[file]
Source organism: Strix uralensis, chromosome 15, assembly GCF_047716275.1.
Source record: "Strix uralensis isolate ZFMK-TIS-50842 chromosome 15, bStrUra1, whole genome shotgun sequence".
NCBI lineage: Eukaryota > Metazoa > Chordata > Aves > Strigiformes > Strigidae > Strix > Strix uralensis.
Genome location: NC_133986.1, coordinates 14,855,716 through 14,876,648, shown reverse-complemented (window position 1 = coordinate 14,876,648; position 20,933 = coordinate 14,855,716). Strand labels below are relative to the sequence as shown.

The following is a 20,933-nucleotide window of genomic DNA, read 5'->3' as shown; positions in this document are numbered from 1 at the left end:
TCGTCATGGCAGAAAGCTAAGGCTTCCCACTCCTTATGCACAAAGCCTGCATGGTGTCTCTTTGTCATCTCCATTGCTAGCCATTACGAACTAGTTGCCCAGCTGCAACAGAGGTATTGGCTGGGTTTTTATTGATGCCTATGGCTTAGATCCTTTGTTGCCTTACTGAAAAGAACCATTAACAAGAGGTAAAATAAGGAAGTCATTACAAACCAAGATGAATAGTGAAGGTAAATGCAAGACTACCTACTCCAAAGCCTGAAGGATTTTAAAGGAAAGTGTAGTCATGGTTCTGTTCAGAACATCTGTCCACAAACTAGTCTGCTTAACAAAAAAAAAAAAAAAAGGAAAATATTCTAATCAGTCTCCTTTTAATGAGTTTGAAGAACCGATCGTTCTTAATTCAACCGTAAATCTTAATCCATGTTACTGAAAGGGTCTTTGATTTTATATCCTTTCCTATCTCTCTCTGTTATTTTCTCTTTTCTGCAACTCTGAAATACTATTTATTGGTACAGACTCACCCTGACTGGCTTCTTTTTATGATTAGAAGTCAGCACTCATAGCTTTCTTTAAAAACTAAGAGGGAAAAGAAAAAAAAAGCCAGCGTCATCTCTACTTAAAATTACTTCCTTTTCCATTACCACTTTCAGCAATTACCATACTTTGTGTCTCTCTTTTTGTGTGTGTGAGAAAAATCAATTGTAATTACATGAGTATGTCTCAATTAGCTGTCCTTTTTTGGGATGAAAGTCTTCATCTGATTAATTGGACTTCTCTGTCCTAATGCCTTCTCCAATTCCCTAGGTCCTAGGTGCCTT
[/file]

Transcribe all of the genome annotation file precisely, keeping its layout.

Source organism: Strix uralensis, chromosome 15, assembly GCF_047716275.1.
Source record: "Strix uralensis isolate ZFMK-TIS-50842 chromosome 15, bStrUra1, whole genome shotgun sequence".
NCBI lineage: Eukaryota > Metazoa > Chordata > Aves > Strigiformes > Strigidae > Strix > Strix uralensis.
Genome location: NC_133986.1, coordinates 14,855,716 through 14,876,648, shown reverse-complemented (window position 1 = coordinate 14,876,648; position 20,933 = coordinate 14,855,716). Strand labels below are relative to the sequence as shown.

The following is a 20,933-nucleotide window of genomic DNA, read 5'->3' as shown; positions in this document are numbered from 1 at the left end:
TCGTCATGGCAGAAAGCTAAGGCTTCCCACTCCTTATGCACAAAGCCTGCATGGTGTCTCTTTGTCATCTCCATTGCTAGCCATTACGAACTAGTTGCCCAGCTGCAACAGAGGTATTGGCTGGGTTTTTATTGATGCCTATGGCTTAGATCCTTTGTTGCCTTACTGAAAAGAACCATTAACAAGAGGTAAAATAAGGAAGTCATTACAAACCAAGATGAATAGTGAAGGTAAATGCAAGACTACCTACTCCAAAGCCTGAAGGATTTTAAAGGAAAGTGTAGTCATGGTTCTGTTCAGAACATCTGTCCACAAACTAGTCTGCTTAACAAAAAAAAAAAAAAAAGGAAAATATTCTAATCAGTCTCCTTTTAATGAGTTTGAAGAACCGATCGTTCTTAATTCAACCGTAAATCTTAATCCATGTTACTGAAAGGGTCTTTGATTTTATATCCTTTCCTATCTCTCTCTGTTATTTTCTCTTTTCTGCAACTCTGAAATACTATTTATTGGTACAGACTCACCCTGACTGGCTTCTTTTTATGATTAGAAGTCAGCACTCATAGCTTTCTTTAAAAACTAAGAGGGAAAAGAAAAAAAAAGCCAGCGTCATCTCTACTTAAAATTACTTCCTTTTCCATTACCACTTTCAGCAATTACCATACTTTGTGTCTCTCTTTTTGTGTGTGTGAGAAAAATCAATTGTAATTACATGAGTATGTCTCAATTAGCTGTCCTTTTTTGGGATGAAAGTCTTCATCTGATTAATTGGACTTCTCTGTCCTAATGCCTTCTCCAATTCCCTAGGTCCTAGGTGCCTT